Release Date: Jun 8, 2010
Record label: Secretly Canadian
Genre(s): Indie, Rock
While we certainly couldn’t dismiss the element of a seemingly first-time Macbook user and his new toy on Here We Go Magic’s 2009 debut, the group’s second go-round combines the same gauntlet of multi-layered, guiltless indie pop with a more direct kind of ambiance. Luke Temple and Co. have set their sights high and this time, they’re absent of the “is the wall talking?” psychedelic variety.
Here We Go Magic's 2009 self-titled debut is an album marked by two distinct, disparate parts: pretty, melodic folk tunes that gain momentum as they go along and, tucked between those songs, vignettes brought to life with droning ambient electronic textures, white noise, and repetitve sound loops. There was enough of both styles on that album to raise a legitimate question as to which direction the members of Here We Go Magic would take their sound. On Pigeons, Luke Temple and company have turned a neat trick.
Listeners crave tidy narratives. Thus, when "Collector", the second track from Here We Go Magic's second LP and first as a full band, Pigeons, began to make the blog rounds, there was quite a bit of chatter about the album possibly being the band's-- and its bandleader, Luke Temple's-- breakout moment. Makes sense: It's hard to listen to "Collector"-- one of the finest pieces of post-Sufjan Stevens chamber pop-- and not get excited about something.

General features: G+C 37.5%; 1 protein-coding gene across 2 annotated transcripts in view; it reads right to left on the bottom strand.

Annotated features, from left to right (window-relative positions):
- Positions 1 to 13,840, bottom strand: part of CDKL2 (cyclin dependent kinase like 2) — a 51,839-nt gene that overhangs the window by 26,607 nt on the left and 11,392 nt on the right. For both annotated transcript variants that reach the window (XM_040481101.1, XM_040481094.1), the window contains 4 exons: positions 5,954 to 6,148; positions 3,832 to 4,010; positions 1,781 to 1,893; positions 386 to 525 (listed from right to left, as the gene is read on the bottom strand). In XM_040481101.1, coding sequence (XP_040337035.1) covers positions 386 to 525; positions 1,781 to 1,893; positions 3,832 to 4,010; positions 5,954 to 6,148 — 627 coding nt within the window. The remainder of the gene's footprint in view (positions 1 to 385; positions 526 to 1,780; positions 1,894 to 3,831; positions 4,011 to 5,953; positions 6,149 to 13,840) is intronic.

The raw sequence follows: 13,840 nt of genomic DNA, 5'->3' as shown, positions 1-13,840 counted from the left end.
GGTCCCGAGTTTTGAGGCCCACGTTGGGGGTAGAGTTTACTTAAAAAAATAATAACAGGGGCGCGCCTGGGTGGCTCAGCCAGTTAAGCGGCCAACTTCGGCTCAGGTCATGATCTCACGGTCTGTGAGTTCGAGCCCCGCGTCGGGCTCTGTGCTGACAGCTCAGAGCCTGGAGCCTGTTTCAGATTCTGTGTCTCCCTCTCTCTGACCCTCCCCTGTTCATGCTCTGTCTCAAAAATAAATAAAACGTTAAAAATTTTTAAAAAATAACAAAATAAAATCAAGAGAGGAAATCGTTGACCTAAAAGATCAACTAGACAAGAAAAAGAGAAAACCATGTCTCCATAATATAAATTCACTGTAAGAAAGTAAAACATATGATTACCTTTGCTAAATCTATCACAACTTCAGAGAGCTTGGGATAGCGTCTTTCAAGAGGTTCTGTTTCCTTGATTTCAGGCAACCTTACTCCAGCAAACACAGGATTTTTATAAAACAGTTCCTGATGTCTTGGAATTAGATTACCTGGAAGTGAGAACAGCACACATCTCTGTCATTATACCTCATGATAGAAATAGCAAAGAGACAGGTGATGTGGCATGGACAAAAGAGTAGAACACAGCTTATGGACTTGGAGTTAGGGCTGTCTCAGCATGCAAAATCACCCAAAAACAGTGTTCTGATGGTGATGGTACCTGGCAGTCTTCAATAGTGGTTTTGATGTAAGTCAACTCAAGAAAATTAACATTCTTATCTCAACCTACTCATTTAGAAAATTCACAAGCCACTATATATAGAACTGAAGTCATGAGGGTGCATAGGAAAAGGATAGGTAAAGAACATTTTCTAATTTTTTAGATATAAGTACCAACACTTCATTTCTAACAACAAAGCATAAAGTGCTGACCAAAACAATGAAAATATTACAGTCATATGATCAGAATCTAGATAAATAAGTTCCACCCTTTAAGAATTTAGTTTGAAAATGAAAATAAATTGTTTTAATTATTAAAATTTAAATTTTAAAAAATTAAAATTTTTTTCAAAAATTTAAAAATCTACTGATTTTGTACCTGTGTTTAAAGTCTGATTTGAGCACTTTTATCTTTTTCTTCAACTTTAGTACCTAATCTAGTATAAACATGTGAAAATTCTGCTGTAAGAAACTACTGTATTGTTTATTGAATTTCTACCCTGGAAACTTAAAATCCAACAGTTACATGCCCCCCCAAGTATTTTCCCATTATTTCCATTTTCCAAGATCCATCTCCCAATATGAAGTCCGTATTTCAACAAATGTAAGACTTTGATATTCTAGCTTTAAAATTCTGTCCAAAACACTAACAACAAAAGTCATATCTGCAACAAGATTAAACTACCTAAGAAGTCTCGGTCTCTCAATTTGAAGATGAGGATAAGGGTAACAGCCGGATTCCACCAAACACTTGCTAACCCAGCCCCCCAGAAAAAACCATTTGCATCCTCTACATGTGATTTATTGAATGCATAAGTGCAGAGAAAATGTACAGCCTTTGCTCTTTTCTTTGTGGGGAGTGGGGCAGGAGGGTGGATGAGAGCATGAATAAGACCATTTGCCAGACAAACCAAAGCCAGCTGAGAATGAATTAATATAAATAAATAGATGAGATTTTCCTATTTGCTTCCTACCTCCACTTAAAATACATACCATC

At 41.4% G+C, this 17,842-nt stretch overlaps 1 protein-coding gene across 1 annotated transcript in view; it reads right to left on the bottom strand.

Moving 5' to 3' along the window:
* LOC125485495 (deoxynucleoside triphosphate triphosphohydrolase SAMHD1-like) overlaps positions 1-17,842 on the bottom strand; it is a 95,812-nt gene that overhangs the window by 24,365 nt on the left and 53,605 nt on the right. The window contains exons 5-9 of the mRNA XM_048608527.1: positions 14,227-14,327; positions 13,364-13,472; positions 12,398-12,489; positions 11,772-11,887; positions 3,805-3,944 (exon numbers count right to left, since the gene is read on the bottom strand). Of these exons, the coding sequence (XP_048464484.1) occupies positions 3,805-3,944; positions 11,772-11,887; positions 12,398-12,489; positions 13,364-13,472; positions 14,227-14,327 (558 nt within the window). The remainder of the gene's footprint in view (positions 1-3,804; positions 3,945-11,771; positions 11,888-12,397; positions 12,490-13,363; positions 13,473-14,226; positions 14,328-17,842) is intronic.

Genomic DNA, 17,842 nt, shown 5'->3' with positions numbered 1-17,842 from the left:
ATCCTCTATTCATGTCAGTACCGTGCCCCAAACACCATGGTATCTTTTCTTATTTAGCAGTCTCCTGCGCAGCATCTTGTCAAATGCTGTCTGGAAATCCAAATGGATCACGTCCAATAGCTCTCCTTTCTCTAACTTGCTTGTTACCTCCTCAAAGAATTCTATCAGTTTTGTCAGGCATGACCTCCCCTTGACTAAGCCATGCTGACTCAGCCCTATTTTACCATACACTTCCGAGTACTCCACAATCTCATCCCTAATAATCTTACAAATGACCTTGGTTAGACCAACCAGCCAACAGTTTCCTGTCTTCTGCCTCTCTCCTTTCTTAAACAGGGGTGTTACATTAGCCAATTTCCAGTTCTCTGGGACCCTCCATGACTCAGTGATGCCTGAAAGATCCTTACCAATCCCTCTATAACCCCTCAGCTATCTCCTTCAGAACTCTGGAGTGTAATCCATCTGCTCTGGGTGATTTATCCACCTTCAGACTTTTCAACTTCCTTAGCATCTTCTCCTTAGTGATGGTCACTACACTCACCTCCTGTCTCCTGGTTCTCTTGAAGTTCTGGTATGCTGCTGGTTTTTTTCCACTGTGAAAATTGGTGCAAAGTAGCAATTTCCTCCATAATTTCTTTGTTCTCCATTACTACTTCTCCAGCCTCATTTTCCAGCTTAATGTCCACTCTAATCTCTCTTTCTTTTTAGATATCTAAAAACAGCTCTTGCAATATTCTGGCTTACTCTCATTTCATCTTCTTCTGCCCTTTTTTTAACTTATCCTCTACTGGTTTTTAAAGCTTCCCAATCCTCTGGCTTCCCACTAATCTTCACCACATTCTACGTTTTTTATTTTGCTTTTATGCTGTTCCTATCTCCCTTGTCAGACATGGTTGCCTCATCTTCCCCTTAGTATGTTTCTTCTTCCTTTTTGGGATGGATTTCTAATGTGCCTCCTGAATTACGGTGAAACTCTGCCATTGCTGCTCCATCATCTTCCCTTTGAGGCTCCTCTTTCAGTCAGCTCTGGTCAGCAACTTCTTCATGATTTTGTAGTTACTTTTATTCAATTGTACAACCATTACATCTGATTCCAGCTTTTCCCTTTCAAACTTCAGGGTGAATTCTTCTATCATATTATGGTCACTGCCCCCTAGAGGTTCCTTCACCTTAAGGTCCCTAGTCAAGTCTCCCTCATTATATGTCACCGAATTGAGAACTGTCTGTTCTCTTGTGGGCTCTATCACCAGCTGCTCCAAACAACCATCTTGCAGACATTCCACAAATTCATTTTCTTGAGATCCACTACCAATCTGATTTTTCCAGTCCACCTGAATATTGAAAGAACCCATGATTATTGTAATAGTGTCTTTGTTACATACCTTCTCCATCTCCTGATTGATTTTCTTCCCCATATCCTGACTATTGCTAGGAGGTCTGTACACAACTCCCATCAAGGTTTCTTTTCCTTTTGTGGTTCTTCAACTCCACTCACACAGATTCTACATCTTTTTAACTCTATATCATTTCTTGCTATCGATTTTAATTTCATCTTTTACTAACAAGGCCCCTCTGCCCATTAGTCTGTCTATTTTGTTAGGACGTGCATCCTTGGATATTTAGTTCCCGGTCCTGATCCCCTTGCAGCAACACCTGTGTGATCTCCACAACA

Luke Temple’s atmospheric folk takes flight. It’s been an especially fruitful year for Luke Temple. Since the psych-folk singer re-branded himself as Here We Go Magic in 2009, he’s released a self-titled debut, gained four band members, toured with The Walkmen and fellow Brooklynites Grizzly Bear and crafted a follow-up, Pigeons. The music is richer, more atmospheric and stranger than ever.
In hindsight, with the passing release of Here We Go Magic’s sophomore effort and debut for Secretly Canadian, Pigeons, its reception among the music press that had hotly tipped it as the band’s breakthrough album now seems coolly anti-climactic. Following a quietly celebrated sleeper with last year’s self-titled record, an opening slot on Grizzly Bear’s Veckatimest tour, and the triumphant jump to the Indiana-based indie super label, Here We Go Magic stood poised on the threshold of fulfilling the bubbling potential gurgling throughout frontman Luke Temple’s previous output. Yet with the glimpse into lead single “Collector”—all swirling washes of fuzzy, kaleidoscopic pop confetti—Temple and his cohorts seemingly peaked before sloping into a rather indifferent reaction from fans and critics alike, a puzzling response that provokes even further head-scratching after several months of absorption reveal Pigeons as a spangled hidden gem buried beneath 2010’s high profile releases.
Naming your record after the rats of the skies doesn’t make for the best start, but, thankfully, [a]Here We Go Magic[/a]’s second offering is yucky in title only. This psychedelic folk pop-athon of tickled riffs, snappy elastic basslines, shimmering synths and sweetly sung vocals is all dreamy eccentricity, with a bittersweet hint of rhythmic unrest, from start to finish, and should send Hidden Cameras fans into an amorous tizz after just one listen. A weird highlight comes when frontman Luke Temple asks an unknown entity, “Are you vegetable or native?” Riiight… You may not have a clue what’s going on with this Brooklyn quintet, but it’s fantastic madness all the same.